5. Pursue your hobbies
One of the main reasons the FIRE movement struck a nerve with millennials stems from a longing to have work-life balance. Employees are now looking for more job satisfaction and are seeking more from their jobs.
Having daily or weekly routines that stimulate you outside of work is crucial. As FIRE aims to allow followers to retire early, hobbies and lifelong learning become important pastimes that can be enjoyed during and after your working life.
6. Be frugal (or at least a little bit)
There are differences within FIRE followers when it comes to the level of thriftiness.
So-called ‘leanFIRE’ followers subscribe to the belief that a minimalist approach is best. This means cutting out all unnecessary spending and social events where excessive spending could occur.
On the other side, the ‘fatFIRE’ principles allow for date nights, travelling, more social events and treating yourself to little luxuries along the way. The caveat is that the money spent on these activities immediately takes away from the potential to save. Balance is key.
7. Quality > quantity
Focus on making every dollar count every time you buy. Many FIRE followers believe when purchasing necessary goods and products, spending slightly more to buy quality brands and items is beneficial in the long run.
A quality vacuum cleaner may cost $400 now, but if it lasts 8 years while a few $200 vacuum cleaners only last 2-3 years each, these items become mini investments that pay for themselves.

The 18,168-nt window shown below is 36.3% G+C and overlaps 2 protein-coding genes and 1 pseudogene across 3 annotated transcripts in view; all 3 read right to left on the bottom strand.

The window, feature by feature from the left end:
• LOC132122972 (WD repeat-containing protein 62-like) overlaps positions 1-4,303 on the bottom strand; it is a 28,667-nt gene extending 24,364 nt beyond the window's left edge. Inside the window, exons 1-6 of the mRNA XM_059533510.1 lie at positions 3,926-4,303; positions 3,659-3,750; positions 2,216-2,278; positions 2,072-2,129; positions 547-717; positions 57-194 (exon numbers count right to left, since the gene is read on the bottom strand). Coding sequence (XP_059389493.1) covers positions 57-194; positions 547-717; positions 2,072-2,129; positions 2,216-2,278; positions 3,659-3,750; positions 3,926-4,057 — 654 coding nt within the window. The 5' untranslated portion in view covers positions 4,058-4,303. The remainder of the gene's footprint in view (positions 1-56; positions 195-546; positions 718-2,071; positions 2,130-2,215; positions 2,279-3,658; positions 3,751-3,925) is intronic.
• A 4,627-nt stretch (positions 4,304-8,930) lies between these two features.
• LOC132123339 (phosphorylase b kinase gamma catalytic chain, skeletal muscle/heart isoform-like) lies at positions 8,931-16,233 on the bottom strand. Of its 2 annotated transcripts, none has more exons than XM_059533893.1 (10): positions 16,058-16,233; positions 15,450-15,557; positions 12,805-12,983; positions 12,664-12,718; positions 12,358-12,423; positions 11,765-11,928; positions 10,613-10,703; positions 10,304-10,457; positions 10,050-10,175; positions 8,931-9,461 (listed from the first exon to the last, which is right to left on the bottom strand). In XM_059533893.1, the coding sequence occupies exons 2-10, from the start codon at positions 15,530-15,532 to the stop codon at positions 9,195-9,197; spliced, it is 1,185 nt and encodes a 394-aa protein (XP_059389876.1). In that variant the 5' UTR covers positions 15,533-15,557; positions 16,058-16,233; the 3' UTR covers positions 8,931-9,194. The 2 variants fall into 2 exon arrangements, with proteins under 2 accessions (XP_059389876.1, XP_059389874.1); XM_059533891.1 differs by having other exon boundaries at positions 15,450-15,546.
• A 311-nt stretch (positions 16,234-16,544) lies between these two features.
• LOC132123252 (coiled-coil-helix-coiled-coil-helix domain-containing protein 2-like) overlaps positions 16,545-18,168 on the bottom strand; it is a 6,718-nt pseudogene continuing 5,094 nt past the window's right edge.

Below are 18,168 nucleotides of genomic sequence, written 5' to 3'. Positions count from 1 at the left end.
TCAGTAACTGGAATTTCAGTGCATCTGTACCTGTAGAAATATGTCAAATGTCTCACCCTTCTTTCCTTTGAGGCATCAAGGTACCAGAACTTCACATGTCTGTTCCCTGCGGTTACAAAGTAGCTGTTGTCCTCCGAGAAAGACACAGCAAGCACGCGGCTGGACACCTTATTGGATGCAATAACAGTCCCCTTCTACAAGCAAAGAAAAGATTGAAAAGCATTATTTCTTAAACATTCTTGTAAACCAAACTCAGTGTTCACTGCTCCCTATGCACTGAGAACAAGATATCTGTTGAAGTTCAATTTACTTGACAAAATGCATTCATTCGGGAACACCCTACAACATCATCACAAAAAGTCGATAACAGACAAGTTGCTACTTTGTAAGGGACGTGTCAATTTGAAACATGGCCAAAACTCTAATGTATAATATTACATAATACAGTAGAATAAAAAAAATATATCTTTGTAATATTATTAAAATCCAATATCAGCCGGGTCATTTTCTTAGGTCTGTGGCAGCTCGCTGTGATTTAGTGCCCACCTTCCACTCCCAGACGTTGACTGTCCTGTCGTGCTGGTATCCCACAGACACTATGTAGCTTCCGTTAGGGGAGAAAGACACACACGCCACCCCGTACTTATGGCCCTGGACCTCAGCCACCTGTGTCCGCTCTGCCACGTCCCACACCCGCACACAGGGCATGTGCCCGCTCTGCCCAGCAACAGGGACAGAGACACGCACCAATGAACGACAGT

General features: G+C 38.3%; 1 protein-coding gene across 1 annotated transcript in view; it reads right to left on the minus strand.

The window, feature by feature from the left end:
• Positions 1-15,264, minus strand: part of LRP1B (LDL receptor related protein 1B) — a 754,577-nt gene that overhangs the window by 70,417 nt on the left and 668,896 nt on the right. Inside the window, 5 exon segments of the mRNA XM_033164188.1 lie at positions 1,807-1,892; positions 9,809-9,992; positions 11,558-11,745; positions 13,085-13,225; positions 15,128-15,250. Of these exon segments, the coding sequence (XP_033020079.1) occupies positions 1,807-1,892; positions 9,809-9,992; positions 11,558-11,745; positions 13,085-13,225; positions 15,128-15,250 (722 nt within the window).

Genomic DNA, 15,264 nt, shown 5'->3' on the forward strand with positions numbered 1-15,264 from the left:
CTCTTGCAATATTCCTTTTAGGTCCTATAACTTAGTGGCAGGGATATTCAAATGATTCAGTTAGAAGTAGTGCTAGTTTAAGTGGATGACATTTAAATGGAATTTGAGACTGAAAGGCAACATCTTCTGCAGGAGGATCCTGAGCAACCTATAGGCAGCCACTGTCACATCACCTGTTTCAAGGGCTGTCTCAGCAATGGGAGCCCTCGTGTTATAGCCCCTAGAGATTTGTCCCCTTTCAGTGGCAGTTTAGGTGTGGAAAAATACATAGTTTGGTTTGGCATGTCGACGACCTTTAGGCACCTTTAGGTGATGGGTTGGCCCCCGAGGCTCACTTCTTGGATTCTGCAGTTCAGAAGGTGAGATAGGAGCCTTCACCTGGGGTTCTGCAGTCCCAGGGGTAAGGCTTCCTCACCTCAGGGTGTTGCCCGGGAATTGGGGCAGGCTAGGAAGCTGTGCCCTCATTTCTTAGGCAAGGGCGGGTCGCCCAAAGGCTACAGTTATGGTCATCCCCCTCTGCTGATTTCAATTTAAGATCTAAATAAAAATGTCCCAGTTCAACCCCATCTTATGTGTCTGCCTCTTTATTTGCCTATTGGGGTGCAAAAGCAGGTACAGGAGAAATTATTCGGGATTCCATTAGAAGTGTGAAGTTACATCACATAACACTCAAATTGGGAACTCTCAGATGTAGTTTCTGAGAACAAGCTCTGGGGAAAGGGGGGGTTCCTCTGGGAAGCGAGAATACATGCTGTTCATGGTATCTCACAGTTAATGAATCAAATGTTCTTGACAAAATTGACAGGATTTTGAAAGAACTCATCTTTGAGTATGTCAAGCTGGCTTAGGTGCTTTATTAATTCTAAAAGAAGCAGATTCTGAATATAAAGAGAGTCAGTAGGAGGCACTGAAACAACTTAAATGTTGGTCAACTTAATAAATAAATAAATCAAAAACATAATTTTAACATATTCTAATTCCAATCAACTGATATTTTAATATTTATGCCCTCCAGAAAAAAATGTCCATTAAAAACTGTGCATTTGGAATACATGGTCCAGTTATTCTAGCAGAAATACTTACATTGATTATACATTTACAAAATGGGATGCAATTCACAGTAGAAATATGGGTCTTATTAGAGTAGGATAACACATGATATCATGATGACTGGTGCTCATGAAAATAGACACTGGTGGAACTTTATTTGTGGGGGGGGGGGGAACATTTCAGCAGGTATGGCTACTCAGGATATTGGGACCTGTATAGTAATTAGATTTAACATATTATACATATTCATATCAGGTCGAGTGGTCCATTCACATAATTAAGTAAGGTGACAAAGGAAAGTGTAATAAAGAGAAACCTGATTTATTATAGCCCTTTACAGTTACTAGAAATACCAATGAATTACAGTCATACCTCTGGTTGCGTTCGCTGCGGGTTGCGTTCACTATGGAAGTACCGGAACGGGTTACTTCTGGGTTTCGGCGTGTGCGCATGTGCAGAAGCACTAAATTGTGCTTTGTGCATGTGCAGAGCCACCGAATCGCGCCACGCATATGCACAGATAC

As with any longer-term financial plan, budgeting is key. The best FIRE followers tally their daily spending to the cent, categorising each purchase and using any available discounts on larger purchases or trying to buy second hand.
While this might seem excessive, opportunity cost should be front of mind in any spending or saving scenario. While the difference between saving $100 or $120 per week doesn’t seem like much now, it could compound to a difference of $15,000 difference after ten years (assuming a 7% return).
A great resource to check out how to start a budget is ASIC MoneySmart’s how-to on budgeting.
9. Uber everywhere (i.e. get rid of your car)
Having even a small to medium sized car can cost its owner anywhere between $5,000-$10,000 each year (even more if it’s on finance). With pink slips, rego, insurance, servicing, tolls and petrol to consider, it is one of the biggest drains on potential savings that most Australians don’t think about minimising.
The FIRE movement encourages an active lifestyle and getting rid of your car is a great way to free up plenty of cash each year.
Many followers use bikes, Ubers or even (gasp!) their legs, in order to commute. Of course, this might not be quite possible for everyone but checking out your local public transport timetables and crunching the numbers can be a useful exercise.
10. Retire Early (RE)
The FIRE movement sets out to make followers financially independent and enable them to retire early. The FIRE movement’s definition of retirement isn’t to stop all work, forever — although if that was your intention, feel free to go for it.
Retiring early usually means supporting a lifestyle that allows for hobbies, freelance work and relaxation/travel to seamlessly fit together. This is what makes the FIRE movement so exciting for many followers.
So, there you have it. Some hot tips from the FIRE movement that will hopefully spark your interest in making your money work for you.